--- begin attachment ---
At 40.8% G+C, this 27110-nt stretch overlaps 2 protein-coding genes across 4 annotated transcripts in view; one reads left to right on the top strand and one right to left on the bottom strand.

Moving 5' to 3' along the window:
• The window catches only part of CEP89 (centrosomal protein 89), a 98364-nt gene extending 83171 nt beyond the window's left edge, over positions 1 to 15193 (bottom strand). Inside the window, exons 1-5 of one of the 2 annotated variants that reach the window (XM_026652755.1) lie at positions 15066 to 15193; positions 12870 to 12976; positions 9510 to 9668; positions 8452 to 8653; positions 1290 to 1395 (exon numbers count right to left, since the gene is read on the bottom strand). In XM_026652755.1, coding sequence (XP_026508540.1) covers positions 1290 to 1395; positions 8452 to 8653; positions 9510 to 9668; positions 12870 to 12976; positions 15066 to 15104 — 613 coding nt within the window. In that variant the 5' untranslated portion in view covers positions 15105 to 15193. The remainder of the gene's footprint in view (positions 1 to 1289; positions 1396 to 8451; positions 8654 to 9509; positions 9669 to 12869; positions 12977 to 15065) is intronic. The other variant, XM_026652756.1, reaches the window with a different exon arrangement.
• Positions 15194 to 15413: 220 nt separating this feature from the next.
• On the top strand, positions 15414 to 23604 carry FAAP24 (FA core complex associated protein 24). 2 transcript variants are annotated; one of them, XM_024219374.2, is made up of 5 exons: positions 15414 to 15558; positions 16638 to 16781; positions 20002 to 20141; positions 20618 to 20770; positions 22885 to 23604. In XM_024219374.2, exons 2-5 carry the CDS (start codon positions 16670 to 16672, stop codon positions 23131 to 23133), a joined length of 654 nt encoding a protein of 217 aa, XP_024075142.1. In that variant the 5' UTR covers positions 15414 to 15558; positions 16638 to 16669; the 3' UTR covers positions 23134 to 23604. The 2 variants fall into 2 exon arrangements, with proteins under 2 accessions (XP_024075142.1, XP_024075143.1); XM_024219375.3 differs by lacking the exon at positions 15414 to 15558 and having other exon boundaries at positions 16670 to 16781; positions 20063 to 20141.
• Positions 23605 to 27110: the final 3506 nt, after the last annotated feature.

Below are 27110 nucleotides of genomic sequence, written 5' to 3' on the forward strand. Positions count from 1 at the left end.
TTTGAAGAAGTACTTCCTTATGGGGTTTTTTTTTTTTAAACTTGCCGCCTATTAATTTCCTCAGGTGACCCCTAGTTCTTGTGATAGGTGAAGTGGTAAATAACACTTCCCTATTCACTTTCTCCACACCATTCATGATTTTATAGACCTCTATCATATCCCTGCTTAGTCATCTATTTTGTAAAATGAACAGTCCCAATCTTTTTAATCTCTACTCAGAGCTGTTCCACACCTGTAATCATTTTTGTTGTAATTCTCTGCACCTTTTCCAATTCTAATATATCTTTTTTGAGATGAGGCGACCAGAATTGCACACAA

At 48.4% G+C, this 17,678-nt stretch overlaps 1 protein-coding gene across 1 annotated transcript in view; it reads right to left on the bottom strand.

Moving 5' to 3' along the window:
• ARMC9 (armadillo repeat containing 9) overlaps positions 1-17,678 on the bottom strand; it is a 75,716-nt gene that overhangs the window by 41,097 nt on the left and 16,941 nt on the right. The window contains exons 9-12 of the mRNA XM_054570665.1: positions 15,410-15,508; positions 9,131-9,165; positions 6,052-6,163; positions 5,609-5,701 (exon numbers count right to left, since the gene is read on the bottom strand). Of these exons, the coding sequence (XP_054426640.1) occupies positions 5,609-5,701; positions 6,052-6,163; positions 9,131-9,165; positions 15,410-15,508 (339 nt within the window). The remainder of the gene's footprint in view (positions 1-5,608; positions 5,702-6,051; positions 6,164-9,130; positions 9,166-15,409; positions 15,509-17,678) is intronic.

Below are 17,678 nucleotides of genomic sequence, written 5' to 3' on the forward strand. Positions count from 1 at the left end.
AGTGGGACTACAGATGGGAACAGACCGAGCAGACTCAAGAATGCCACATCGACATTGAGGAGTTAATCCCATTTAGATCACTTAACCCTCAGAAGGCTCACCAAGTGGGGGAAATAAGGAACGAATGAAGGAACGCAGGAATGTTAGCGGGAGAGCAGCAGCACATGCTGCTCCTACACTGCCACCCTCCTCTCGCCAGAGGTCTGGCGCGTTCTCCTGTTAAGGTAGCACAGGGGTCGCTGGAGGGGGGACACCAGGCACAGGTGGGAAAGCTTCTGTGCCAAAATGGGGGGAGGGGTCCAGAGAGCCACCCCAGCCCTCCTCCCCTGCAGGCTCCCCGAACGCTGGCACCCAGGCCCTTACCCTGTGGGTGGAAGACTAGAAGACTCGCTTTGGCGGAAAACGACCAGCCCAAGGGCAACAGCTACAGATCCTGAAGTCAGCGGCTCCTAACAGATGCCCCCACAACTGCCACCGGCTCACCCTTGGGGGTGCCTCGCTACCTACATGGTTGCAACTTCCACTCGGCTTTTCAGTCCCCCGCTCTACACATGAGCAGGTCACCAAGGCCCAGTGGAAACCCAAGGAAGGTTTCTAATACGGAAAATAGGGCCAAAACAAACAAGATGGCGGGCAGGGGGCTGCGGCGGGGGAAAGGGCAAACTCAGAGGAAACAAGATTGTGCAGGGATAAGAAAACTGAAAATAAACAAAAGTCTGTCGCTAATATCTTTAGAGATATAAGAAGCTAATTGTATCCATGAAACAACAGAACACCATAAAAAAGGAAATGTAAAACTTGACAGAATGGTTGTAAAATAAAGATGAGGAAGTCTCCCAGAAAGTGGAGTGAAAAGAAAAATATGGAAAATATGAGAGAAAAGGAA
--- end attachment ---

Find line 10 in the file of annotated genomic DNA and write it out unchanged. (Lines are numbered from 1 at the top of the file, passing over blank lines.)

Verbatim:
Moving 5' to 3' along the window: